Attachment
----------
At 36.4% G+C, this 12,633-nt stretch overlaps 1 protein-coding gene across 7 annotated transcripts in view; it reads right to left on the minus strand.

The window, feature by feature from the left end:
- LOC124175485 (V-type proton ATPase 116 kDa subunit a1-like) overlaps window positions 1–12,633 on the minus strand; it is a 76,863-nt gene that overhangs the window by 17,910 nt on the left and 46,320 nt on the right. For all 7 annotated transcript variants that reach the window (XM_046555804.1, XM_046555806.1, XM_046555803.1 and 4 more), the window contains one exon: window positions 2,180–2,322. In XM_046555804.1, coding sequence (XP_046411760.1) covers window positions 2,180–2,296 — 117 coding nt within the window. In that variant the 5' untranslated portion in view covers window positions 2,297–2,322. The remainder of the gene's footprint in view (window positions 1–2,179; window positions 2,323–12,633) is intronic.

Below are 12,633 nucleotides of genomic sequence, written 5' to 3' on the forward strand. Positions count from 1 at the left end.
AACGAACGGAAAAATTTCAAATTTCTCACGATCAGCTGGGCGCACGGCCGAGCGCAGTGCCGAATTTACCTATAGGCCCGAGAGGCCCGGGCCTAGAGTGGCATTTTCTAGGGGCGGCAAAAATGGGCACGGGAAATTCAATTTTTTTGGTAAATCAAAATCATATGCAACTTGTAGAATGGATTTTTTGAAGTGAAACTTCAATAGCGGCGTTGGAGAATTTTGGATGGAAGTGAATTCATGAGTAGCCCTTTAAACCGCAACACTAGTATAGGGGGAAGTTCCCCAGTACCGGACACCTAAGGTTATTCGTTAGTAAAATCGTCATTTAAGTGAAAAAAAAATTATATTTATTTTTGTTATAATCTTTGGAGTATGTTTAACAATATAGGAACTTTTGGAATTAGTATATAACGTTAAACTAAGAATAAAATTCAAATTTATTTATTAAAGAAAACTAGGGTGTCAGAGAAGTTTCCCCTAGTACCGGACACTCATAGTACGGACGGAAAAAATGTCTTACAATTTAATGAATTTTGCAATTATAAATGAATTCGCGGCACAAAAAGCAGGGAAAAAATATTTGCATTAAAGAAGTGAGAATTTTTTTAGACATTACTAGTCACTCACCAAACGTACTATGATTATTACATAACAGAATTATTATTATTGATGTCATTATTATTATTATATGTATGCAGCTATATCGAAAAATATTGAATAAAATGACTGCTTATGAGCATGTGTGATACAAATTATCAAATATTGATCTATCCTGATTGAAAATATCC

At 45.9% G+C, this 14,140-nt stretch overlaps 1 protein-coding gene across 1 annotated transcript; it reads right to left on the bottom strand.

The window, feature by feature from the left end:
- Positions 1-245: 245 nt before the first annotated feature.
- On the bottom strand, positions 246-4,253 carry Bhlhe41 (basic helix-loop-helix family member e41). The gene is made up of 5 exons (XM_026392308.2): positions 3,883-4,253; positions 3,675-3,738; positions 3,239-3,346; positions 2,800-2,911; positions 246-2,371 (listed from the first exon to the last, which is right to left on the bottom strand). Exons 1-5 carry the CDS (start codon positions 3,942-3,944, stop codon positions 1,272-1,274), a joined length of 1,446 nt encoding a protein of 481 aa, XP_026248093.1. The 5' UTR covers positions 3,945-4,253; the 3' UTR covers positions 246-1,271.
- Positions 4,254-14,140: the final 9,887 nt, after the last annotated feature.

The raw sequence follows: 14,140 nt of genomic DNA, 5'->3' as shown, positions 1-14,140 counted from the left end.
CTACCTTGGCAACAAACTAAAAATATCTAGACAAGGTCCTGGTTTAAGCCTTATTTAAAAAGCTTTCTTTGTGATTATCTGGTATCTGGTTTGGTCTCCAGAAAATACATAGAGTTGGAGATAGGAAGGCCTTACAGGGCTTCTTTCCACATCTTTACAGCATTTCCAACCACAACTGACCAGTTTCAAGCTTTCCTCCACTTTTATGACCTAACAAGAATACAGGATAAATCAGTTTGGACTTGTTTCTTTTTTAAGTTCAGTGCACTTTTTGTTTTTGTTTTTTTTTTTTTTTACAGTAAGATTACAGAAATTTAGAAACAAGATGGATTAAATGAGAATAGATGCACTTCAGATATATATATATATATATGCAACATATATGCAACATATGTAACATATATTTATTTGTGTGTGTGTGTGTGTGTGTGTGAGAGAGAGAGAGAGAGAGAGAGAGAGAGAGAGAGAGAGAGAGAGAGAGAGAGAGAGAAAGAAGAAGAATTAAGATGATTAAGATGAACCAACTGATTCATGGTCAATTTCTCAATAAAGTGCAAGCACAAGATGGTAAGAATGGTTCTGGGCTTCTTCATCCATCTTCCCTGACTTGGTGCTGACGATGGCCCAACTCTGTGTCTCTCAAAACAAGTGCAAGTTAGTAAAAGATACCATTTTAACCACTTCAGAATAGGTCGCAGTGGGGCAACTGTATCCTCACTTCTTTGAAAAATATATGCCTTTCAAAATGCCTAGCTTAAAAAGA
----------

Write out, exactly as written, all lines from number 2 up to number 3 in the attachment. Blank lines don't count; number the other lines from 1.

The window, feature by feature from the left end:
- LOC124175485 (V-type proton ATPase 116 kDa subunit a1-like) overlaps window positions 1–12,633 on the minus strand; it is a 76,863-nt gene that overhangs the window by 17,910 nt on the left and 46,320 nt on the right. For all 7 annotated transcript variants that reach the window (XM_046555804.1, XM_046555806.1, XM_046555803.1 and 4 more), the window contains one exon: window positions 2,180–2,322. In XM_046555804.1, coding sequence (XP_046411760.1) covers window positions 2,180–2,296 — 117 coding nt within the window. In that variant the 5' untranslated portion in view covers window positions 2,297–2,322. The remainder of the gene's footprint in view (window positions 1–2,179; window positions 2,323–12,633) is intronic.